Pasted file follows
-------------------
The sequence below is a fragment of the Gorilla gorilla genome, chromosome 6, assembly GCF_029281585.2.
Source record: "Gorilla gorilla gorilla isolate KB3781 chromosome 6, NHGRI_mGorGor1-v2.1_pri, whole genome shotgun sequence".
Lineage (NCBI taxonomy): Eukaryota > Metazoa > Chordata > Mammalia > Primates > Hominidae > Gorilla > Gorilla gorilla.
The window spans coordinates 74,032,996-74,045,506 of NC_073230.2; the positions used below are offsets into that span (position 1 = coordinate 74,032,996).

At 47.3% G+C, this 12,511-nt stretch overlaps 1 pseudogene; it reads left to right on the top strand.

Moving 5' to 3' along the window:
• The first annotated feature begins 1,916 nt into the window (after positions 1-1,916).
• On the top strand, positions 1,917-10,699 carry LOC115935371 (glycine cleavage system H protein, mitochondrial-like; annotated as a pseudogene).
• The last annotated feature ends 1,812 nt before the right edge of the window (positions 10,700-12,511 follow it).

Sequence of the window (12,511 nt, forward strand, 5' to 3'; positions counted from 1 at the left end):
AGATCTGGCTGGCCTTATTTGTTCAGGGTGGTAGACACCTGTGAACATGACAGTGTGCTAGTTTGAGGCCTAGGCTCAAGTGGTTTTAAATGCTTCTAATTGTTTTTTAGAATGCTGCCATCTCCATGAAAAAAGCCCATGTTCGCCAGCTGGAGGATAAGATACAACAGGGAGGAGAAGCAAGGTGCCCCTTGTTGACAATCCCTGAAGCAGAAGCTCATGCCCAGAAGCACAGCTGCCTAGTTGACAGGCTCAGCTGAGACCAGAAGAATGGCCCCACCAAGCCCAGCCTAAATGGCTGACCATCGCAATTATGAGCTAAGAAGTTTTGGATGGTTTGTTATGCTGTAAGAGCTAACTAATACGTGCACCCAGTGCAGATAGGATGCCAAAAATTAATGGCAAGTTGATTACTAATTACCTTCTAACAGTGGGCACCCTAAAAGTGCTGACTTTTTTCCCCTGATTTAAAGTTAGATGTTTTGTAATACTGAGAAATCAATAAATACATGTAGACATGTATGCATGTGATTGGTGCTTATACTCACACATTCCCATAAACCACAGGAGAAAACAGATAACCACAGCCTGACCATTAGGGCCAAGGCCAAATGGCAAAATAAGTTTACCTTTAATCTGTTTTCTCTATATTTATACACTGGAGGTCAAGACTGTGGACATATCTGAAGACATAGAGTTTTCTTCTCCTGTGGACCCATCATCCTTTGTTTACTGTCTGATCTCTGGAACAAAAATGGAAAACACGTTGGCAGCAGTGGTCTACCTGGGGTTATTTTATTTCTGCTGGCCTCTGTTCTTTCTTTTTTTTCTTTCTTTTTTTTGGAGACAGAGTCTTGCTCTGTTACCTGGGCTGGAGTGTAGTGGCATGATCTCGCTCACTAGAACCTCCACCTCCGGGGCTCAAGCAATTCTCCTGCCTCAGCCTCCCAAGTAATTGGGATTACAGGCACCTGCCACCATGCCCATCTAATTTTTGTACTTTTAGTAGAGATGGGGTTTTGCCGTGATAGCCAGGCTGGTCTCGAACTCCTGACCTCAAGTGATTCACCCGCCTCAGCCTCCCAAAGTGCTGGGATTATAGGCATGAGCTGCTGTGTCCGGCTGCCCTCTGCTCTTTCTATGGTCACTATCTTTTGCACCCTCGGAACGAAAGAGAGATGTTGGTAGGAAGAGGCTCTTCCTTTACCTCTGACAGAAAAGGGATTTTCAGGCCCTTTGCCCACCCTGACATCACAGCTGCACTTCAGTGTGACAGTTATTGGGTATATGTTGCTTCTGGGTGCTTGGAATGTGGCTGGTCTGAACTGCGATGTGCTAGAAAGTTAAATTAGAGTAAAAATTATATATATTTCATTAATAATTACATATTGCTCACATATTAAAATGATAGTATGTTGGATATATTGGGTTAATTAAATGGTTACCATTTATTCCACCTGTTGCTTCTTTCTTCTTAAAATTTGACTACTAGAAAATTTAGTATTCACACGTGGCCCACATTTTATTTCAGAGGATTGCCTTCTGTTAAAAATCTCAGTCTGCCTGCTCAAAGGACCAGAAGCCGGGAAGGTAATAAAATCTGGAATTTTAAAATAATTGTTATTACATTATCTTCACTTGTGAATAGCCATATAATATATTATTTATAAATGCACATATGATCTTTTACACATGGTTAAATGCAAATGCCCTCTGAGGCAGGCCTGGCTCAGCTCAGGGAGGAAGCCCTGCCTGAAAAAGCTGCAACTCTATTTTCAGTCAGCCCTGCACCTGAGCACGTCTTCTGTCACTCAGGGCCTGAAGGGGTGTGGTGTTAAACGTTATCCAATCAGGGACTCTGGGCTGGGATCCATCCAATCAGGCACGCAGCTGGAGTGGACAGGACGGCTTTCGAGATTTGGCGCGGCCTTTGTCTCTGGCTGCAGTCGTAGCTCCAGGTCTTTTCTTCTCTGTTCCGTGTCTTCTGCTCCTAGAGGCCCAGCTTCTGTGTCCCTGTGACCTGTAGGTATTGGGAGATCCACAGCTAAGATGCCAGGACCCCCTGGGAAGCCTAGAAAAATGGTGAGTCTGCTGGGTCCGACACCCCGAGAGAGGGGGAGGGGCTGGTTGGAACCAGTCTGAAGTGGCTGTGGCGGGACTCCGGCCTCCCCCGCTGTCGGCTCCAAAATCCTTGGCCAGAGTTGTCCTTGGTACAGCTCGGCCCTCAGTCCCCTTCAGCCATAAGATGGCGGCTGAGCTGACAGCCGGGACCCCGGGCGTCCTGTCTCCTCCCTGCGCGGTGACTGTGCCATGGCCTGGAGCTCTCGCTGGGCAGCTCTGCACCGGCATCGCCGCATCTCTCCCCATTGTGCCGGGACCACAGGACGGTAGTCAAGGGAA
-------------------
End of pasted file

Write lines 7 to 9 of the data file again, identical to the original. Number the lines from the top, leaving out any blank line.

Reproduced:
• The first annotated feature begins 1,916 nt into the window (after positions 1-1,916).
• On the top strand, positions 1,917-10,699 carry LOC115935371 (glycine cleavage system H protein, mitochondrial-like; annotated as a pseudogene).
• The last annotated feature ends 1,812 nt before the right edge of the window (positions 10,700-12,511 follow it).